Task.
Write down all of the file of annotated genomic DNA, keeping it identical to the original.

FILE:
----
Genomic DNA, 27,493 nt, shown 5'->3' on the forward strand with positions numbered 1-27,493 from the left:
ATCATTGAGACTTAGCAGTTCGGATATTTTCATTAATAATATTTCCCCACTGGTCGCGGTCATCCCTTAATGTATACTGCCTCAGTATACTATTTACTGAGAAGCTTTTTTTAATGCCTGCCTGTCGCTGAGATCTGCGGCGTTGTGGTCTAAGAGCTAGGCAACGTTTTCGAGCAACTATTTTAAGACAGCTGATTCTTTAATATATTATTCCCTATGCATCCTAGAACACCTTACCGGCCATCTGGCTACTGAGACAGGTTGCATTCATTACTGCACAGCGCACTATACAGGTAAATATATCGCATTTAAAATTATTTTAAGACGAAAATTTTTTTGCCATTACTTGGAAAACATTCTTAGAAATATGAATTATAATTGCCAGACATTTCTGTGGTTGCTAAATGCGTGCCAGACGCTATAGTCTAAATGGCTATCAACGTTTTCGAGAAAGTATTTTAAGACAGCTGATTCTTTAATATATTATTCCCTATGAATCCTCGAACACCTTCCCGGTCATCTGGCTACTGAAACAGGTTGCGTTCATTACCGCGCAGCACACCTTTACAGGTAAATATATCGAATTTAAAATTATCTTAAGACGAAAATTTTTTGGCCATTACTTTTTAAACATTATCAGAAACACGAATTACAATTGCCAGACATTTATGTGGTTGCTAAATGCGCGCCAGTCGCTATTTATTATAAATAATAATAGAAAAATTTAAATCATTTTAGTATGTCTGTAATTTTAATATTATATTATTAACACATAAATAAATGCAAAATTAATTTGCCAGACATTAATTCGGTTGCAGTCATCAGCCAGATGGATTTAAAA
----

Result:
Genomic DNA, 27,493 nt, shown 5'->3' on the forward strand with positions numbered 1-27,493 from the left:
ATCATTGAGACTTAGCAGTTCGGATATTTTCATTAATAATATTTCCCCACTGGTCGCGGTCATCCCTTAATGTATACTGCCTCAGTATACTATTTACTGAGAAGCTTTTTTTAATGCCTGCCTGTCGCTGAGATCTGCGGCGTTGTGGTCTAAGAGCTAGGCAACGTTTTCGAGCAACTATTTTAAGACAGCTGATTCTTTAATATATTATTCCCTATGCATCCTAGAACACCTTACCGGCCATCTGGCTACTGAGACAGGTTGCATTCATTACTGCACAGCGCACTATACAGGTAAATATATCGCATTTAAAATTATTTTAAGACGAAAATTTTTTTGCCATTACTTGGAAAACATTCTTAGAAATATGAATTATAATTGCCAGACATTTCTGTGGTTGCTAAATGCGTGCCAGACGCTATAGTCTAAATGGCTATCAACGTTTTCGAGAAAGTATTTTAAGACAGCTGATTCTTTAATATATTATTCCCTATGAATCCTCGAACACCTTCCCGGTCATCTGGCTACTGAAACAGGTTGCGTTCATTACCGCGCAGCACACCTTTACAGGTAAATATATCGAATTTAAAATTATCTTAAGACGAAAATTTTTTGGCCATTACTTTTTAAACATTATCAGAAACACGAATTACAATTGCCAGACATTTATGTGGTTGCTAAATGCGCGCCAGTCGCTATTTATTATAAATAATAATAGAAAAATTTAAATCATTTTAGTATGTCTGTAATTTTAATATTATATTATTAACACATAAATAAATGCAAAATTAATTTGCCAGACATTAATTCGGTTGCAGTCATCAGCCAGATGGATTTAAAA